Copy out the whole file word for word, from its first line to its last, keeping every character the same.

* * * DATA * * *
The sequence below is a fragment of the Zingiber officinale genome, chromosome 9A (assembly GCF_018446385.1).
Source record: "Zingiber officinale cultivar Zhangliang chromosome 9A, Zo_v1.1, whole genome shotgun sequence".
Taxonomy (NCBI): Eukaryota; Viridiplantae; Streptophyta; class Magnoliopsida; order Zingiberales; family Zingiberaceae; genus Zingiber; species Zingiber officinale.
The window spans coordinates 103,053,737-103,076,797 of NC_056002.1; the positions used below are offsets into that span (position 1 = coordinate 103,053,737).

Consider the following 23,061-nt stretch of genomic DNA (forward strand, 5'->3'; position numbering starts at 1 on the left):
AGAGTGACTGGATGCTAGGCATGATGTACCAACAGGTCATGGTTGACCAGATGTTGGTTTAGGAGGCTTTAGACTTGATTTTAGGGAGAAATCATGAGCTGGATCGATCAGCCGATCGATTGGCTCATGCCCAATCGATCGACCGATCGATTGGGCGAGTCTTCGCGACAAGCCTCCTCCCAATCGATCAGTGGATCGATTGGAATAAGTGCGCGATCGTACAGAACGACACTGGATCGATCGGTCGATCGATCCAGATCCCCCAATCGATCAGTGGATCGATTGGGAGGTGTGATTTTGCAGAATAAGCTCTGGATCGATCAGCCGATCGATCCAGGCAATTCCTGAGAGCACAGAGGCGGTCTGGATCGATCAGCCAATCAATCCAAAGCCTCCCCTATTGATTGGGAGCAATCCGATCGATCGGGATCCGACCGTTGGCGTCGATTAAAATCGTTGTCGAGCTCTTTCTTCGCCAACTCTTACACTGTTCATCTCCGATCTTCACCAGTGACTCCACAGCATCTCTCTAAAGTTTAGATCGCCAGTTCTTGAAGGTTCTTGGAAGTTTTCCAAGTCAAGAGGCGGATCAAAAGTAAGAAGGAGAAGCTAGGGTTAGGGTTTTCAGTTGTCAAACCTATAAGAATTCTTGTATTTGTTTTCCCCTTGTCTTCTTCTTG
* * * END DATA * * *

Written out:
The sequence below is a fragment of the Zingiber officinale genome, chromosome 9A (assembly GCF_018446385.1).
Source record: "Zingiber officinale cultivar Zhangliang chromosome 9A, Zo_v1.1, whole genome shotgun sequence".
Taxonomy (NCBI): Eukaryota; Viridiplantae; Streptophyta; class Magnoliopsida; order Zingiberales; family Zingiberaceae; genus Zingiber; species Zingiber officinale.
The window spans coordinates 103,053,737-103,076,797 of NC_056002.1; the positions used below are offsets into that span (position 1 = coordinate 103,053,737).

Consider the following 23,061-nt stretch of genomic DNA (forward strand, 5'->3'; position numbering starts at 1 on the left):
AGAGTGACTGGATGCTAGGCATGATGTACCAACAGGTCATGGTTGACCAGATGTTGGTTTAGGAGGCTTTAGACTTGATTTTAGGGAGAAATCATGAGCTGGATCGATCAGCCGATCGATTGGCTCATGCCCAATCGATCGACCGATCGATTGGGCGAGTCTTCGCGACAAGCCTCCTCCCAATCGATCAGTGGATCGATTGGAATAAGTGCGCGATCGTACAGAACGACACTGGATCGATCGGTCGATCGATCCAGATCCCCCAATCGATCAGTGGATCGATTGGGAGGTGTGATTTTGCAGAATAAGCTCTGGATCGATCAGCCGATCGATCCAGGCAATTCCTGAGAGCACAGAGGCGGTCTGGATCGATCAGCCAATCAATCCAAAGCCTCCCCTATTGATTGGGAGCAATCCGATCGATCGGGATCCGACCGTTGGCGTCGATTAAAATCGTTGTCGAGCTCTTTCTTCGCCAACTCTTACACTGTTCATCTCCGATCTTCACCAGTGACTCCACAGCATCTCTCTAAAGTTTAGATCGCCAGTTCTTGAAGGTTCTTGGAAGTTTTCCAAGTCAAGAGGCGGATCAAAAGTAAGAAGGAGAAGCTAGGGTTAGGGTTTTCAGTTGTCAAACCTATAAGAATTCTTGTATTTGTTTTCCCCTTGTCTTCTTCTTG